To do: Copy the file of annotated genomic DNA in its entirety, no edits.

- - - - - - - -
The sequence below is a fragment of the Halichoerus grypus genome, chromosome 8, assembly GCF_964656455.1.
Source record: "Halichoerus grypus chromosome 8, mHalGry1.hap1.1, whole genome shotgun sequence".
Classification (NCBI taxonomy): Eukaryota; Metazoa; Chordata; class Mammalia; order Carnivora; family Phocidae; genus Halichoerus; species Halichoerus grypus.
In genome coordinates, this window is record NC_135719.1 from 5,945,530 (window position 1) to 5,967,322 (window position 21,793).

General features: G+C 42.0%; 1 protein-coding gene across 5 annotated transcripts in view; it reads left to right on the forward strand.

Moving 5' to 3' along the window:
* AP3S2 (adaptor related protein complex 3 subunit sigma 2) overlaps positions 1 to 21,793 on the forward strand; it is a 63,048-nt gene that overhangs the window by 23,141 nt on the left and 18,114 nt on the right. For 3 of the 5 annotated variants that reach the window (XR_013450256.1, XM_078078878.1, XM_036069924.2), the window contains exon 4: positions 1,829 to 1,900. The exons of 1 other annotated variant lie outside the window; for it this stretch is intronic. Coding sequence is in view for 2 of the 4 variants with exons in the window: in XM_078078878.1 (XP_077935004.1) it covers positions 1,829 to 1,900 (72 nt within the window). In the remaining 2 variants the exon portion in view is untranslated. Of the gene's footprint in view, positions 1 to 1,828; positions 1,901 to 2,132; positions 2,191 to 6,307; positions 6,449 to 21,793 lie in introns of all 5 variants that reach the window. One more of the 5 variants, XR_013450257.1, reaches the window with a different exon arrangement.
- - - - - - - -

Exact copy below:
The sequence below is a fragment of the Halichoerus grypus genome, chromosome 8, assembly GCF_964656455.1.
Source record: "Halichoerus grypus chromosome 8, mHalGry1.hap1.1, whole genome shotgun sequence".
Classification (NCBI taxonomy): Eukaryota; Metazoa; Chordata; class Mammalia; order Carnivora; family Phocidae; genus Halichoerus; species Halichoerus grypus.
In genome coordinates, this window is record NC_135719.1 from 5,945,530 (window position 1) to 5,967,322 (window position 21,793).

General features: G+C 42.0%; 1 protein-coding gene across 5 annotated transcripts in view; it reads left to right on the forward strand.

Moving 5' to 3' along the window:
* AP3S2 (adaptor related protein complex 3 subunit sigma 2) overlaps positions 1 to 21,793 on the forward strand; it is a 63,048-nt gene that overhangs the window by 23,141 nt on the left and 18,114 nt on the right. For 3 of the 5 annotated variants that reach the window (XR_013450256.1, XM_078078878.1, XM_036069924.2), the window contains exon 4: positions 1,829 to 1,900. The exons of 1 other annotated variant lie outside the window; for it this stretch is intronic. Coding sequence is in view for 2 of the 4 variants with exons in the window: in XM_078078878.1 (XP_077935004.1) it covers positions 1,829 to 1,900 (72 nt within the window). In the remaining 2 variants the exon portion in view is untranslated. Of the gene's footprint in view, positions 1 to 1,828; positions 1,901 to 2,132; positions 2,191 to 6,307; positions 6,449 to 21,793 lie in introns of all 5 variants that reach the window. One more of the 5 variants, XR_013450257.1, reaches the window with a different exon arrangement.